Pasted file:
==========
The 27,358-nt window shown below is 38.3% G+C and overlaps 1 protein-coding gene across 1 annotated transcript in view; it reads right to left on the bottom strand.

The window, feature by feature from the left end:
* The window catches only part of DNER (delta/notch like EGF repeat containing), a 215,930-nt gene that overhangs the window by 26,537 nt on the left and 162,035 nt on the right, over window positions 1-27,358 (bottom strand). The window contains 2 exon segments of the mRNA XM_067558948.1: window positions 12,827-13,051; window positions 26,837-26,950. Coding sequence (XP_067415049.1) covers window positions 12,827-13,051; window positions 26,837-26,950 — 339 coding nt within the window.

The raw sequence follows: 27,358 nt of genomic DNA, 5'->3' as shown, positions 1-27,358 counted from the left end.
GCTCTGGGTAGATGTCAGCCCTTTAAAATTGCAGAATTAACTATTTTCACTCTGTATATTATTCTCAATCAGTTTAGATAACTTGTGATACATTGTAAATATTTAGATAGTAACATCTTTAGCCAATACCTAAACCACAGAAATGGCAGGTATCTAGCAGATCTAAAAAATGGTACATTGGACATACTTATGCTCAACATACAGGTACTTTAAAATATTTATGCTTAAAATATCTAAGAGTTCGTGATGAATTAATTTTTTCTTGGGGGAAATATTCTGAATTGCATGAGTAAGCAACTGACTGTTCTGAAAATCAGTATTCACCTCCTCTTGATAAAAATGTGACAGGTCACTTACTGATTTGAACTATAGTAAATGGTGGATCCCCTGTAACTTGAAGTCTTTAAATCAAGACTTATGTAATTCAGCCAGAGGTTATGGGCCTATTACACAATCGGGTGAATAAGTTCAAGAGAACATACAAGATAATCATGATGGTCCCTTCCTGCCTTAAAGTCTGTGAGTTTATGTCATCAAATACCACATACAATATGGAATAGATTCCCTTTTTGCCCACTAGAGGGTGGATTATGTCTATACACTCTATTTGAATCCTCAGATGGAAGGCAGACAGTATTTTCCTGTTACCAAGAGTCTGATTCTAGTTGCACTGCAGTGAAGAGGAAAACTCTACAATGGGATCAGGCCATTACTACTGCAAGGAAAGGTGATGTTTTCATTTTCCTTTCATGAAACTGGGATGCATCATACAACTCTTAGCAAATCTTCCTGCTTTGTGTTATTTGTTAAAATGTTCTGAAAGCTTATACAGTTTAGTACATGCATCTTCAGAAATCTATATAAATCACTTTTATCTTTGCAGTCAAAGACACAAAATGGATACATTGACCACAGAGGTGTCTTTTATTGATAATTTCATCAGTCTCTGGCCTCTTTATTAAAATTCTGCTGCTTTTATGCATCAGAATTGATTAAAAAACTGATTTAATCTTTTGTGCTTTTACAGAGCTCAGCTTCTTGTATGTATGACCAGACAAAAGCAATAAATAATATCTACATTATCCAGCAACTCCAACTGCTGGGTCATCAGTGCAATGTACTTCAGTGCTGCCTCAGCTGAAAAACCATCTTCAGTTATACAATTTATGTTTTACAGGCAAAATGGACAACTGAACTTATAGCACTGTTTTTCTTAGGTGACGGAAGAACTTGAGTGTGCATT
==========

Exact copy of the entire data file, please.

The 27,358-nt window shown below is 38.3% G+C and overlaps 1 protein-coding gene across 1 annotated transcript in view; it reads right to left on the bottom strand.

The window, feature by feature from the left end:
* The window catches only part of DNER (delta/notch like EGF repeat containing), a 215,930-nt gene that overhangs the window by 26,537 nt on the left and 162,035 nt on the right, over window positions 1-27,358 (bottom strand). The window contains 2 exon segments of the mRNA XM_067558948.1: window positions 12,827-13,051; window positions 26,837-26,950. Coding sequence (XP_067415049.1) covers window positions 12,827-13,051; window positions 26,837-26,950 — 339 coding nt within the window.

The raw sequence follows: 27,358 nt of genomic DNA, 5'->3' as shown, positions 1-27,358 counted from the left end.
GCTCTGGGTAGATGTCAGCCCTTTAAAATTGCAGAATTAACTATTTTCACTCTGTATATTATTCTCAATCAGTTTAGATAACTTGTGATACATTGTAAATATTTAGATAGTAACATCTTTAGCCAATACCTAAACCACAGAAATGGCAGGTATCTAGCAGATCTAAAAAATGGTACATTGGACATACTTATGCTCAACATACAGGTACTTTAAAATATTTATGCTTAAAATATCTAAGAGTTCGTGATGAATTAATTTTTTCTTGGGGGAAATATTCTGAATTGCATGAGTAAGCAACTGACTGTTCTGAAAATCAGTATTCACCTCCTCTTGATAAAAATGTGACAGGTCACTTACTGATTTGAACTATAGTAAATGGTGGATCCCCTGTAACTTGAAGTCTTTAAATCAAGACTTATGTAATTCAGCCAGAGGTTATGGGCCTATTACACAATCGGGTGAATAAGTTCAAGAGAACATACAAGATAATCATGATGGTCCCTTCCTGCCTTAAAGTCTGTGAGTTTATGTCATCAAATACCACATACAATATGGAATAGATTCCCTTTTTGCCCACTAGAGGGTGGATTATGTCTATACACTCTATTTGAATCCTCAGATGGAAGGCAGACAGTATTTTCCTGTTACCAAGAGTCTGATTCTAGTTGCACTGCAGTGAAGAGGAAAACTCTACAATGGGATCAGGCCATTACTACTGCAAGGAAAGGTGATGTTTTCATTTTCCTTTCATGAAACTGGGATGCATCATACAACTCTTAGCAAATCTTCCTGCTTTGTGTTATTTGTTAAAATGTTCTGAAAGCTTATACAGTTTAGTACATGCATCTTCAGAAATCTATATAAATCACTTTTATCTTTGCAGTCAAAGACACAAAATGGATACATTGACCACAGAGGTGTCTTTTATTGATAATTTCATCAGTCTCTGGCCTCTTTATTAAAATTCTGCTGCTTTTATGCATCAGAATTGATTAAAAAACTGATTTAATCTTTTGTGCTTTTACAGAGCTCAGCTTCTTGTATGTATGACCAGACAAAAGCAATAAATAATATCTACATTATCCAGCAACTCCAACTGCTGGGTCATCAGTGCAATGTACTTCAGTGCTGCCTCAGCTGAAAAACCATCTTCAGTTATACAATTTATGTTTTACAGGCAAAATGGACAACTGAACTTATAGCACTGTTTTTCTTAGGTGACGGAAGAACTTGAGTGTGCATT